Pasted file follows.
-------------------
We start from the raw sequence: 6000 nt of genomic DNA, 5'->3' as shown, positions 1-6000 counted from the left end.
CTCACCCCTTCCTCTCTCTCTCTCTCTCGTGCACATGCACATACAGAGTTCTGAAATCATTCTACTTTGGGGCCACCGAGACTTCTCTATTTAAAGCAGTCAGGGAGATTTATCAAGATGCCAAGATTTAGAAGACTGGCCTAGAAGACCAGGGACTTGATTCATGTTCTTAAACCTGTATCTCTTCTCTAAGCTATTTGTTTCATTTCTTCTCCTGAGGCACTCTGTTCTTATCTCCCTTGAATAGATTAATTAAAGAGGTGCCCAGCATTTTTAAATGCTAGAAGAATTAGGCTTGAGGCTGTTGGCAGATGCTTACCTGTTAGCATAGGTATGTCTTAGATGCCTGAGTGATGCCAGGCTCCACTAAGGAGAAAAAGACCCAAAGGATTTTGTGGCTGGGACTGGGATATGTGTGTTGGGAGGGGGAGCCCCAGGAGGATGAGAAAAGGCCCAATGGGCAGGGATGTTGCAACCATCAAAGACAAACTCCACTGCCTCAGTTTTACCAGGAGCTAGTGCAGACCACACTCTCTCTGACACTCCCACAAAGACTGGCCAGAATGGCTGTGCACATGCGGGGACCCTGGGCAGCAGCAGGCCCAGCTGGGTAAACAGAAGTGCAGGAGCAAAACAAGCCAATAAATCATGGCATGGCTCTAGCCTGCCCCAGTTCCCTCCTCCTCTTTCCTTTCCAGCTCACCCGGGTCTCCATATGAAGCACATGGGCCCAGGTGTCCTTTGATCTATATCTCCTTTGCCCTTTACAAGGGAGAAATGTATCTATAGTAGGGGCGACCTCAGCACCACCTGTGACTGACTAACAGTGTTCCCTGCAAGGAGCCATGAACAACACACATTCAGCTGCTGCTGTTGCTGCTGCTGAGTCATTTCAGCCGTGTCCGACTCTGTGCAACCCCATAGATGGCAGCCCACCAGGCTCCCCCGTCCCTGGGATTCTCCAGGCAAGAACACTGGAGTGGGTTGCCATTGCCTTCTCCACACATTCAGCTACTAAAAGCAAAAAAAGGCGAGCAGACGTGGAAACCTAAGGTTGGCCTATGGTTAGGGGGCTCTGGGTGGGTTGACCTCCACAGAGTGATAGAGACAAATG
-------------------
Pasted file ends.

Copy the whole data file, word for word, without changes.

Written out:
We start from the raw sequence: 6000 nt of genomic DNA, 5'->3' as shown, positions 1-6000 counted from the left end.
CTCACCCCTTCCTCTCTCTCTCTCTCTCGTGCACATGCACATACAGAGTTCTGAAATCATTCTACTTTGGGGCCACCGAGACTTCTCTATTTAAAGCAGTCAGGGAGATTTATCAAGATGCCAAGATTTAGAAGACTGGCCTAGAAGACCAGGGACTTGATTCATGTTCTTAAACCTGTATCTCTTCTCTAAGCTATTTGTTTCATTTCTTCTCCTGAGGCACTCTGTTCTTATCTCCCTTGAATAGATTAATTAAAGAGGTGCCCAGCATTTTTAAATGCTAGAAGAATTAGGCTTGAGGCTGTTGGCAGATGCTTACCTGTTAGCATAGGTATGTCTTAGATGCCTGAGTGATGCCAGGCTCCACTAAGGAGAAAAAGACCCAAAGGATTTTGTGGCTGGGACTGGGATATGTGTGTTGGGAGGGGGAGCCCCAGGAGGATGAGAAAAGGCCCAATGGGCAGGGATGTTGCAACCATCAAAGACAAACTCCACTGCCTCAGTTTTACCAGGAGCTAGTGCAGACCACACTCTCTCTGACACTCCCACAAAGACTGGCCAGAATGGCTGTGCACATGCGGGGACCCTGGGCAGCAGCAGGCCCAGCTGGGTAAACAGAAGTGCAGGAGCAAAACAAGCCAATAAATCATGGCATGGCTCTAGCCTGCCCCAGTTCCCTCCTCCTCTTTCCTTTCCAGCTCACCCGGGTCTCCATATGAAGCACATGGGCCCAGGTGTCCTTTGATCTATATCTCCTTTGCCCTTTACAAGGGAGAAATGTATCTATAGTAGGGGCGACCTCAGCACCACCTGTGACTGACTAACAGTGTTCCCTGCAAGGAGCCATGAACAACACACATTCAGCTGCTGCTGTTGCTGCTGCTGAGTCATTTCAGCCGTGTCCGACTCTGTGCAACCCCATAGATGGCAGCCCACCAGGCTCCCCCGTCCCTGGGATTCTCCAGGCAAGAACACTGGAGTGGGTTGCCATTGCCTTCTCCACACATTCAGCTACTAAAAGCAAAAAAAGGCGAGCAGACGTGGAAACCTAAGGTTGGCCTATGGTTAGGGGGCTCTGGGTGGGTTGACCTCCACAGAGTGATAGAGACAAATG